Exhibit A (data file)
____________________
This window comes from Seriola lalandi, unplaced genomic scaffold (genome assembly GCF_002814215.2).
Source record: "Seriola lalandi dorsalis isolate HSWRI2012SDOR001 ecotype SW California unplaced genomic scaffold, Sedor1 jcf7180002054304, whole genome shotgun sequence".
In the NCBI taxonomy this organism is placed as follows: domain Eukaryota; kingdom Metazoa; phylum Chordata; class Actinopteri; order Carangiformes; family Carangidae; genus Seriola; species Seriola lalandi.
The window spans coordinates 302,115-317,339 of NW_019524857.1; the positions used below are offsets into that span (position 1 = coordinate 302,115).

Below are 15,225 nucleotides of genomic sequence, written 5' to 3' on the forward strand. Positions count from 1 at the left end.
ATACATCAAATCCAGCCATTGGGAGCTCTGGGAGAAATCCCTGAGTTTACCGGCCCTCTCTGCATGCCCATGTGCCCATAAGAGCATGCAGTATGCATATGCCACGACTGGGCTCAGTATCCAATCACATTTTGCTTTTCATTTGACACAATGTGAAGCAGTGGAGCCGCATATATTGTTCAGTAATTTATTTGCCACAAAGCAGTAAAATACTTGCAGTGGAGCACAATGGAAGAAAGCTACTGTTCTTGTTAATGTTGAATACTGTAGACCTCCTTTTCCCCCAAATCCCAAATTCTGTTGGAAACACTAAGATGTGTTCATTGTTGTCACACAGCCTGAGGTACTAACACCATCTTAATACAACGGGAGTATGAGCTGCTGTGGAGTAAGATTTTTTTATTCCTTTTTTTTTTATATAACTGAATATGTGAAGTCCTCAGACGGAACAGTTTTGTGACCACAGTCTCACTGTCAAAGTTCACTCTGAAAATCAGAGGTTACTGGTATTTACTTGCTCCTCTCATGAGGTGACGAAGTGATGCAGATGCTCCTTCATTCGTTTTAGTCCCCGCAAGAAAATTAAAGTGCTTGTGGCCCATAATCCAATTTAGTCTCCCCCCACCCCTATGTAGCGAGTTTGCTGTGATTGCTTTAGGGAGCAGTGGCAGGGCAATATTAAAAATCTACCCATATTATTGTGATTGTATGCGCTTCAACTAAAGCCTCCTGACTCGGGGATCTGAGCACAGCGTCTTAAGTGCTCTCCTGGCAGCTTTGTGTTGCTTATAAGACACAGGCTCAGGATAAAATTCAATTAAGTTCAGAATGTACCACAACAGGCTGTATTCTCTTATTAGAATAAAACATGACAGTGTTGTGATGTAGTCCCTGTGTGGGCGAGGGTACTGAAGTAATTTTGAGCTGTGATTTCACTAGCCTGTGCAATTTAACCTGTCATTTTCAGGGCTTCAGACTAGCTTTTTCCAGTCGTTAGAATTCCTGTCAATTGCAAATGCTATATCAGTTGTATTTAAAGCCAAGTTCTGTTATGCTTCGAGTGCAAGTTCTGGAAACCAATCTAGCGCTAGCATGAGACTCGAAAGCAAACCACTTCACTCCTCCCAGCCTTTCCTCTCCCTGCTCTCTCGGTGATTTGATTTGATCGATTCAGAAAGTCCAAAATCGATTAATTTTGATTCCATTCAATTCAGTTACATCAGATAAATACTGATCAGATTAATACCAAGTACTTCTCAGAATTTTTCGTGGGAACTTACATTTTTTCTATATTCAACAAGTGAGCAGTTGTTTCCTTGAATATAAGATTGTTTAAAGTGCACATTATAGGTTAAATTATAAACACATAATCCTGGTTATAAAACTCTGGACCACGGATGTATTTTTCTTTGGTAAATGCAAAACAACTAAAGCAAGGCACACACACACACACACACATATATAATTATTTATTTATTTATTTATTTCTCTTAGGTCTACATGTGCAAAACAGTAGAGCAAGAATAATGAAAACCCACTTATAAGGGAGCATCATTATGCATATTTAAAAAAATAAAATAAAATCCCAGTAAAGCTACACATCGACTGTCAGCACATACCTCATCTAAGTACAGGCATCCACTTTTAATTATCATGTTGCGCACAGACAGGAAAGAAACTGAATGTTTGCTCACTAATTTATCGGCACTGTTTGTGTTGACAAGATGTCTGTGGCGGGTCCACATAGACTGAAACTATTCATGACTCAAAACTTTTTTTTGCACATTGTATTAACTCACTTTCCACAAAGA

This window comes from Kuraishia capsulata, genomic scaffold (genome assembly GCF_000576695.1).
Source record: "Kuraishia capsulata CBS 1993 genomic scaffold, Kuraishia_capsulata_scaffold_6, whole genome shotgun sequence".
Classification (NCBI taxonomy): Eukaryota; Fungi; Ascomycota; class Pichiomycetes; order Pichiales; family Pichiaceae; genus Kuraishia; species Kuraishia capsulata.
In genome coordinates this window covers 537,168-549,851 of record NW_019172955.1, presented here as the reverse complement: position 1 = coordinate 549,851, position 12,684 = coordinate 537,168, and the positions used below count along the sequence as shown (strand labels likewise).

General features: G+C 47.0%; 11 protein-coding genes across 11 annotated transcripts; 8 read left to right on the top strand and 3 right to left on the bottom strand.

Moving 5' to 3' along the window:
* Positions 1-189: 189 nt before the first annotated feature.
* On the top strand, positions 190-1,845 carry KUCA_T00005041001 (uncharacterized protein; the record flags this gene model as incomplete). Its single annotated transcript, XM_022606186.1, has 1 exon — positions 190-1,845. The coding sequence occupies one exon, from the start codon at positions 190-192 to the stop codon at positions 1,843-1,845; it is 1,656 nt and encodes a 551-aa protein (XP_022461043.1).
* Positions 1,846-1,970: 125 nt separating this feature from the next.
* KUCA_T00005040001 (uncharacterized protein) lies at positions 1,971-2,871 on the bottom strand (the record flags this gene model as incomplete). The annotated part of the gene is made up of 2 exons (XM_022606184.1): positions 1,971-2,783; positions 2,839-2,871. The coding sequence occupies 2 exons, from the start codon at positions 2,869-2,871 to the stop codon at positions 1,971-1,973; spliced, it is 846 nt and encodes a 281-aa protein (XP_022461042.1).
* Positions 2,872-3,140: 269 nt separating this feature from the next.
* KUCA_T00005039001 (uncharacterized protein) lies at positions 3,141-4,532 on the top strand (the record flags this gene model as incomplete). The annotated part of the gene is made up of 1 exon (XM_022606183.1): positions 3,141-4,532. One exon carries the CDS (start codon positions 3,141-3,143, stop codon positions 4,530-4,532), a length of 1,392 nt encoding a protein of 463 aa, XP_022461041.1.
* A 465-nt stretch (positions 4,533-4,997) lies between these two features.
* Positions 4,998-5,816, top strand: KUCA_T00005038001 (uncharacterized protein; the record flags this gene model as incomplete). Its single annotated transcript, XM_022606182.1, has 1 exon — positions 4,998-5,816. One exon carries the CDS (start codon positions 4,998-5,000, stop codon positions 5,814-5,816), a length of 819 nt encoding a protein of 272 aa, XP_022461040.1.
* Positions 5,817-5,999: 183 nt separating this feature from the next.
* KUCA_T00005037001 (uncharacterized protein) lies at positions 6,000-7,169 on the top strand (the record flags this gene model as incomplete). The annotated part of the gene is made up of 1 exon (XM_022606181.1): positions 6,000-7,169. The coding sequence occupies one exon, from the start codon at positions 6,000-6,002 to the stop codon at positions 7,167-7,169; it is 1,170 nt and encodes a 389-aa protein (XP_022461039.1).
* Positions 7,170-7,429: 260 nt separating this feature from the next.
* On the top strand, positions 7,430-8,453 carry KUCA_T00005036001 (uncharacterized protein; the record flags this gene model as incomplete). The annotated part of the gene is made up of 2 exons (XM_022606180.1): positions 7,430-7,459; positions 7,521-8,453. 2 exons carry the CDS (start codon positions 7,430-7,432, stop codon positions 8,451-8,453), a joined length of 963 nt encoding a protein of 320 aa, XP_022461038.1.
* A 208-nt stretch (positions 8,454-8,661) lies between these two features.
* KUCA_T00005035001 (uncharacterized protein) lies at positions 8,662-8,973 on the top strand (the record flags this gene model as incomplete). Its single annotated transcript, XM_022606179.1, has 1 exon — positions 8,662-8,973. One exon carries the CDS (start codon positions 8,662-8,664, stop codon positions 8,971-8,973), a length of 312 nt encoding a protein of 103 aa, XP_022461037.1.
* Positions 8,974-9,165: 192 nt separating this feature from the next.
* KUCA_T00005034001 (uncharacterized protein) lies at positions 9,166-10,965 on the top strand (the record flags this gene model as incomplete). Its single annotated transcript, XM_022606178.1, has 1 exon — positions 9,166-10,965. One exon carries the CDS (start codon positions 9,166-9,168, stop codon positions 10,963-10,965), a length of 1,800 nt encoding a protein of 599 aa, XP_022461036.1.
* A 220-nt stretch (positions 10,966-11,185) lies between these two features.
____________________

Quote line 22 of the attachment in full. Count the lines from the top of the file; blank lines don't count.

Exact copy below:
* KUCA_T00005037001 (uncharacterized protein) lies at positions 6,000-7,169 on the top strand (the record flags this gene model as incomplete). The annotated part of the gene is made up of 1 exon (XM_022606181.1): positions 6,000-7,169. The coding sequence occupies one exon, from the start codon at positions 6,000-6,002 to the stop codon at positions 7,167-7,169; it is 1,170 nt and encodes a 389-aa protein (XP_022461039.1).